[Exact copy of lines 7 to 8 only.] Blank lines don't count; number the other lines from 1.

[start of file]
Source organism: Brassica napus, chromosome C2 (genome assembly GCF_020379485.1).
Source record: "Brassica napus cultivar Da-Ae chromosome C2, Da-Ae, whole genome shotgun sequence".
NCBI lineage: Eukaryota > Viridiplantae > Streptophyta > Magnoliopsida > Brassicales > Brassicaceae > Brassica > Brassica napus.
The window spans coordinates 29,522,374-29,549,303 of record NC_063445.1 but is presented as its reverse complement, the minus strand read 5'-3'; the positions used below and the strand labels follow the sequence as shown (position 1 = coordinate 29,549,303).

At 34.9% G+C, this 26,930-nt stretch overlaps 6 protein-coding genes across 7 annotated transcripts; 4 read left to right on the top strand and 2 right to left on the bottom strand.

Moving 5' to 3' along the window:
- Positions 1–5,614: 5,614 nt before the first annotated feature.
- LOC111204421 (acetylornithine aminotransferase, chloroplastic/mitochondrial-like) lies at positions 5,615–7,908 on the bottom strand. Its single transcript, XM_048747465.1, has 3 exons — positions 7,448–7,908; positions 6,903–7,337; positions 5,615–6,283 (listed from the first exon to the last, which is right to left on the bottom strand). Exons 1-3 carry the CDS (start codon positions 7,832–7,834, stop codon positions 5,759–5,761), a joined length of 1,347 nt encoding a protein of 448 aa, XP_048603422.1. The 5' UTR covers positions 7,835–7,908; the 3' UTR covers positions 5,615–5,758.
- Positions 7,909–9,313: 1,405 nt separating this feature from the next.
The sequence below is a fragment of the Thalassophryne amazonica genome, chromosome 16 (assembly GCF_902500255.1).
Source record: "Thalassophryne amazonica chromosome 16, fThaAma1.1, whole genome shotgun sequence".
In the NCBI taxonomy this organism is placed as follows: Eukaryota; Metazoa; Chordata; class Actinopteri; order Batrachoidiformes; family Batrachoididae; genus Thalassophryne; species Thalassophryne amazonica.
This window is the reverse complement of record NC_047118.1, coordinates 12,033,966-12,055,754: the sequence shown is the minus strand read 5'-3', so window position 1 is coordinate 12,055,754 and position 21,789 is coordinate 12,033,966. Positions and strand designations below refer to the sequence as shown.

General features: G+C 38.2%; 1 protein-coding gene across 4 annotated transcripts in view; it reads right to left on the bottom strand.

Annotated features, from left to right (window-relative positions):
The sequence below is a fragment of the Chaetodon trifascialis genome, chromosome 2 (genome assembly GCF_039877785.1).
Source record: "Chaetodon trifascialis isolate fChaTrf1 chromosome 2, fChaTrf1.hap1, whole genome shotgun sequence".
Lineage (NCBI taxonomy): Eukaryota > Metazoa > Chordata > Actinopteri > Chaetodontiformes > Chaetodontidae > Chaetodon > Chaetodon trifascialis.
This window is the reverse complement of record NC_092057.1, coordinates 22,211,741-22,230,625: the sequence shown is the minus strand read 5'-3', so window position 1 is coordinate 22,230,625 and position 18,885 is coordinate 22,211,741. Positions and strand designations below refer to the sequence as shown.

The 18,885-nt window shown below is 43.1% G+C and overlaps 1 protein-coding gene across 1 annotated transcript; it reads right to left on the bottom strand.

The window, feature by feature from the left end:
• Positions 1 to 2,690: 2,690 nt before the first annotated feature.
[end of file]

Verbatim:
- Positions 1–5,614: 5,614 nt before the first annotated feature.
- LOC111204421 (acetylornithine aminotransferase, chloroplastic/mitochondrial-like) lies at positions 5,615–7,908 on the bottom strand. Its single transcript, XM_048747465.1, has 3 exons — positions 7,448–7,908; positions 6,903–7,337; positions 5,615–6,283 (listed from the first exon to the last, which is right to left on the bottom strand). Exons 1-3 carry the CDS (start codon positions 7,832–7,834, stop codon positions 5,759–5,761), a joined length of 1,347 nt encoding a protein of 448 aa, XP_048603422.1. The 5' UTR covers positions 7,835–7,908; the 3' UTR covers positions 5,615–5,758.